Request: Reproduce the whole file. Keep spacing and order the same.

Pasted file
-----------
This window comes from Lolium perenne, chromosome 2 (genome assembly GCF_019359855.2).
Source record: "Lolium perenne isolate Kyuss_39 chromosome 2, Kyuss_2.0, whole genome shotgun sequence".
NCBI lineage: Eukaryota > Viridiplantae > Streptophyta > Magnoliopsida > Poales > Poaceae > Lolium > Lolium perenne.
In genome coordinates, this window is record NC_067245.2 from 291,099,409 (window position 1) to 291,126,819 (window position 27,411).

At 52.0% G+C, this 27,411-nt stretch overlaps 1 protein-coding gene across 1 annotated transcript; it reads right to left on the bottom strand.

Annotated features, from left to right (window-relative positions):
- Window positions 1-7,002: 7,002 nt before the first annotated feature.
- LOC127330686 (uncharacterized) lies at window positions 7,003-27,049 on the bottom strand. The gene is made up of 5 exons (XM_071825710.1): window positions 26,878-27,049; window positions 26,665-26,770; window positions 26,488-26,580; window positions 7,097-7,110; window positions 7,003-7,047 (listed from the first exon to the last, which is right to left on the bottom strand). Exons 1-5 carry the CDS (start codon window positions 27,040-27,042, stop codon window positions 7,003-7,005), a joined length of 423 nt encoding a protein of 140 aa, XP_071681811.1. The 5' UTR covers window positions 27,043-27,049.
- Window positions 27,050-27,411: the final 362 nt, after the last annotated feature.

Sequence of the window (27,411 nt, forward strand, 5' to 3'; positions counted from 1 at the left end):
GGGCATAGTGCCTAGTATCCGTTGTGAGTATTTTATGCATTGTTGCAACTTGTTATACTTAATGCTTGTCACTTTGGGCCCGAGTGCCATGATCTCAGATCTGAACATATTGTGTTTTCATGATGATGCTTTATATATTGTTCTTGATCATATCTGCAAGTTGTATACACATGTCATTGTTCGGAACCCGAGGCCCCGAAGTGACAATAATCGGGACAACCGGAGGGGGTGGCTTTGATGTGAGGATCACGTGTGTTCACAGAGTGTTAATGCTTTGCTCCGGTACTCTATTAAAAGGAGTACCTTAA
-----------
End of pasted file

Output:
This window comes from Lolium perenne, chromosome 2 (genome assembly GCF_019359855.2).
Source record: "Lolium perenne isolate Kyuss_39 chromosome 2, Kyuss_2.0, whole genome shotgun sequence".
NCBI lineage: Eukaryota > Viridiplantae > Streptophyta > Magnoliopsida > Poales > Poaceae > Lolium > Lolium perenne.
In genome coordinates, this window is record NC_067245.2 from 291,099,409 (window position 1) to 291,126,819 (window position 27,411).

At 52.0% G+C, this 27,411-nt stretch overlaps 1 protein-coding gene across 1 annotated transcript; it reads right to left on the bottom strand.

Annotated features, from left to right (window-relative positions):
- Window positions 1-7,002: 7,002 nt before the first annotated feature.
- LOC127330686 (uncharacterized) lies at window positions 7,003-27,049 on the bottom strand. The gene is made up of 5 exons (XM_071825710.1): window positions 26,878-27,049; window positions 26,665-26,770; window positions 26,488-26,580; window positions 7,097-7,110; window positions 7,003-7,047 (listed from the first exon to the last, which is right to left on the bottom strand). Exons 1-5 carry the CDS (start codon window positions 27,040-27,042, stop codon window positions 7,003-7,005), a joined length of 423 nt encoding a protein of 140 aa, XP_071681811.1. The 5' UTR covers window positions 27,043-27,049.
- Window positions 27,050-27,411: the final 362 nt, after the last annotated feature.

Sequence of the window (27,411 nt, forward strand, 5' to 3'; positions counted from 1 at the left end):
GGGCATAGTGCCTAGTATCCGTTGTGAGTATTTTATGCATTGTTGCAACTTGTTATACTTAATGCTTGTCACTTTGGGCCCGAGTGCCATGATCTCAGATCTGAACATATTGTGTTTTCATGATGATGCTTTATATATTGTTCTTGATCATATCTGCAAGTTGTATACACATGTCATTGTTCGGAACCCGAGGCCCCGAAGTGACAATAATCGGGACAACCGGAGGGGGTGGCTTTGATGTGAGGATCACGTGTGTTCACAGAGTGTTAATGCTTTGCTCCGGTACTCTATTAAAAGGAGTACCTTAA